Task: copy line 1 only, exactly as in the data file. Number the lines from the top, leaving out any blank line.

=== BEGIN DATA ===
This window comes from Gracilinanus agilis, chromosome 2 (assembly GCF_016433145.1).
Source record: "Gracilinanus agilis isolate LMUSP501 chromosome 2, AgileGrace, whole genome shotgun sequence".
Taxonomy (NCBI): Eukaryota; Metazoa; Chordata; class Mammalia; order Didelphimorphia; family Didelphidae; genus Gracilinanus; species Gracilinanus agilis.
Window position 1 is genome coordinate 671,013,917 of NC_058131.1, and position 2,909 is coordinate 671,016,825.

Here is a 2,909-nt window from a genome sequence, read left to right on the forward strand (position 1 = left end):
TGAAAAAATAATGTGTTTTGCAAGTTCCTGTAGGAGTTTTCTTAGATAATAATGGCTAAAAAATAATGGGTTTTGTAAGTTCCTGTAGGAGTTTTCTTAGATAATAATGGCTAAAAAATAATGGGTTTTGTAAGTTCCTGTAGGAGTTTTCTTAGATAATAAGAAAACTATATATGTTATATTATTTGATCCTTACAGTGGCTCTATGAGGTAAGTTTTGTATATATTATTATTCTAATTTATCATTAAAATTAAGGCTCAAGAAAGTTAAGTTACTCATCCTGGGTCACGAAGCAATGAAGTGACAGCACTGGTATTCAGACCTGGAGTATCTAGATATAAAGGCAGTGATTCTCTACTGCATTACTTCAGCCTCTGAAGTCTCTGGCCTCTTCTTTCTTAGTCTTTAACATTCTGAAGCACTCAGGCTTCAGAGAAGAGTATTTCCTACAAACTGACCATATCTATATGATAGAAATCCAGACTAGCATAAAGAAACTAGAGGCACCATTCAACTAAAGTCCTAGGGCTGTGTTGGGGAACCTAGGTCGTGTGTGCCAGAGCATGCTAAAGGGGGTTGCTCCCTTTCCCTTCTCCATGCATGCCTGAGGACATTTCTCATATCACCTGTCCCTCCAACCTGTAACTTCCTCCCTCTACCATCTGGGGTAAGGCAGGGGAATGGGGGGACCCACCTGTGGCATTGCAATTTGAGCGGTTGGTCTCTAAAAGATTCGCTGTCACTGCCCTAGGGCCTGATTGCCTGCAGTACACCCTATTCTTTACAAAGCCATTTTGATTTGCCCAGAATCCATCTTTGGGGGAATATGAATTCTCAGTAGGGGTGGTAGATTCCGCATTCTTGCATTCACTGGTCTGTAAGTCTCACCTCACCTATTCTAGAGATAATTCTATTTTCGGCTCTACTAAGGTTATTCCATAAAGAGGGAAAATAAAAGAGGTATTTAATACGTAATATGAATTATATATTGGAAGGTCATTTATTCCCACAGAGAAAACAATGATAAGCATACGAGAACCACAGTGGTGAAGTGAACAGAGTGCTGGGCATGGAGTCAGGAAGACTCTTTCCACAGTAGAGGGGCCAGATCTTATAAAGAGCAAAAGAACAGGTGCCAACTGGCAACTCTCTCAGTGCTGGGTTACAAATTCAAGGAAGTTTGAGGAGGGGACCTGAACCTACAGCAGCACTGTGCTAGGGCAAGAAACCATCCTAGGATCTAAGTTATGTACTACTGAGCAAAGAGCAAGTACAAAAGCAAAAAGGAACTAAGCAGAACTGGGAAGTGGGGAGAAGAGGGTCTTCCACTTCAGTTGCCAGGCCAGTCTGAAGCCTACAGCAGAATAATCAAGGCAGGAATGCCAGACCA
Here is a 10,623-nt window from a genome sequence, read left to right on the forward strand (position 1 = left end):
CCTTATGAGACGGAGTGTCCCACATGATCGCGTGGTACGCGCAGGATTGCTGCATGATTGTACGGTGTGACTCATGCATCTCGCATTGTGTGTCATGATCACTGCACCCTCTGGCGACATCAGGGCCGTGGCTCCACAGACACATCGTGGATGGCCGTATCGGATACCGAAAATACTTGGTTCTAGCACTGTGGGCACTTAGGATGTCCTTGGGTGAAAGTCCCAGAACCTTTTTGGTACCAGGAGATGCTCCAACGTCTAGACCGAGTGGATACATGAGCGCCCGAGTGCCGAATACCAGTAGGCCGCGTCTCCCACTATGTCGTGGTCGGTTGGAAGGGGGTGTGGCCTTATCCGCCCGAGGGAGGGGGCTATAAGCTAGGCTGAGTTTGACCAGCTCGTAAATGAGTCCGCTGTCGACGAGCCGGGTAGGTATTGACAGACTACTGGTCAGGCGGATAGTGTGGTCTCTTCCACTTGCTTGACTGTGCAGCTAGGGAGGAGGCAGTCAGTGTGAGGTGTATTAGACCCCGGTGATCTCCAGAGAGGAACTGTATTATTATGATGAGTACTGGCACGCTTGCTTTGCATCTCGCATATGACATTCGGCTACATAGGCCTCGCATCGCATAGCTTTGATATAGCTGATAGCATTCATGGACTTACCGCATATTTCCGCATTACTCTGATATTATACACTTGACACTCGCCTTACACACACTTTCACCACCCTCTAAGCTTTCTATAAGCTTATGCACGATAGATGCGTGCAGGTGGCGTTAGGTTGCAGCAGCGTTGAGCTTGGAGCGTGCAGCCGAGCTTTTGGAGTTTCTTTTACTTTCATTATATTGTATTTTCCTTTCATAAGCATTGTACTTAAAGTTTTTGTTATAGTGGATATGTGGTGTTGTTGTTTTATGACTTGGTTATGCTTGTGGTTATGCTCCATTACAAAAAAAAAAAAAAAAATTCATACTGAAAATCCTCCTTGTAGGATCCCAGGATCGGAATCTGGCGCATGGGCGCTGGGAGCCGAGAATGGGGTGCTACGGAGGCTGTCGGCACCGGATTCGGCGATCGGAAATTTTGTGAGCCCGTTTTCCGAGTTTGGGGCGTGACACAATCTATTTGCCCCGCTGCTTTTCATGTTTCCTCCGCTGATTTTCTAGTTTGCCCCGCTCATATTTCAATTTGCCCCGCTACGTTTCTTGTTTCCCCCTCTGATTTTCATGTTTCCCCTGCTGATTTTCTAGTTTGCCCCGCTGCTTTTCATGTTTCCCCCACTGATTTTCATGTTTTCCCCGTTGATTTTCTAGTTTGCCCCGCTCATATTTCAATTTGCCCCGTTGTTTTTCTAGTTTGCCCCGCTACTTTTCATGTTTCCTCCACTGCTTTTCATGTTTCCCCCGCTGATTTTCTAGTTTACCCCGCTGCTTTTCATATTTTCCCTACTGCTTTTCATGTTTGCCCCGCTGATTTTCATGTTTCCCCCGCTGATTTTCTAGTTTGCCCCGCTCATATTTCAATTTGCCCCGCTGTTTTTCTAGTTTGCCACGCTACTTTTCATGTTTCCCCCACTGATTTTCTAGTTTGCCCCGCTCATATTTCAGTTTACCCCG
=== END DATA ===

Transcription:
This window comes from Gracilinanus agilis, chromosome 2 (assembly GCF_016433145.1).